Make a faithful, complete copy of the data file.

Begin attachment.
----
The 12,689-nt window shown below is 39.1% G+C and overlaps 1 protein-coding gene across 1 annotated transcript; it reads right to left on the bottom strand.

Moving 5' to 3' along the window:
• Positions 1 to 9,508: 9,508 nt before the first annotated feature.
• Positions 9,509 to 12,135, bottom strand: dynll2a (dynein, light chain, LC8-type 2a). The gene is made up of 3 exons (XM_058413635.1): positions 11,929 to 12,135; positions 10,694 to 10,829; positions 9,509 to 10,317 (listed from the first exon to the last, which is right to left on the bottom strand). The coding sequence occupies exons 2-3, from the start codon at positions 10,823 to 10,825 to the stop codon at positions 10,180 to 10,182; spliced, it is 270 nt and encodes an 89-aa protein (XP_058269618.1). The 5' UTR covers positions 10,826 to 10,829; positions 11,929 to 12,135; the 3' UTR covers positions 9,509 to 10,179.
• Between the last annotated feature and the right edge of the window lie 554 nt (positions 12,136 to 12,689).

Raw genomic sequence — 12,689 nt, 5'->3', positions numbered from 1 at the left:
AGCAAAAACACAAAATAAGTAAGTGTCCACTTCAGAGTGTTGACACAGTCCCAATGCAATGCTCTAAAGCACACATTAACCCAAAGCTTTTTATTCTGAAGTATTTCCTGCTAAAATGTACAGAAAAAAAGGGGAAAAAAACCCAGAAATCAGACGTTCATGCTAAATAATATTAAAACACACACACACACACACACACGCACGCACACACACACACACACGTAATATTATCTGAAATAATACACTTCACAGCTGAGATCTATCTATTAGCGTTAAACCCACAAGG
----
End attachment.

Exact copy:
The 12,689-nt window shown below is 39.1% G+C and overlaps 1 protein-coding gene across 1 annotated transcript; it reads right to left on the bottom strand.

Moving 5' to 3' along the window:
• Positions 1 to 9,508: 9,508 nt before the first annotated feature.
• Positions 9,509 to 12,135, bottom strand: dynll2a (dynein, light chain, LC8-type 2a). The gene is made up of 3 exons (XM_058413635.1): positions 11,929 to 12,135; positions 10,694 to 10,829; positions 9,509 to 10,317 (listed from the first exon to the last, which is right to left on the bottom strand). The coding sequence occupies exons 2-3, from the start codon at positions 10,823 to 10,825 to the stop codon at positions 10,180 to 10,182; spliced, it is 270 nt and encodes an 89-aa protein (XP_058269618.1). The 5' UTR covers positions 10,826 to 10,829; positions 11,929 to 12,135; the 3' UTR covers positions 9,509 to 10,179.
• Between the last annotated feature and the right edge of the window lie 554 nt (positions 12,136 to 12,689).

Raw genomic sequence — 12,689 nt, 5'->3', positions numbered from 1 at the left:
AGCAAAAACACAAAATAAGTAAGTGTCCACTTCAGAGTGTTGACACAGTCCCAATGCAATGCTCTAAAGCACACATTAACCCAAAGCTTTTTATTCTGAAGTATTTCCTGCTAAAATGTACAGAAAAAAAGGGGAAAAAAACCCAGAAATCAGACGTTCATGCTAAATAATATTAAAACACACACACACACACACACACGCACGCACACACACACACACACGTAATATTATCTGAAATAATACACTTCACAGCTGAGATCTATCTATTAGCGTTAAACCCACAAGG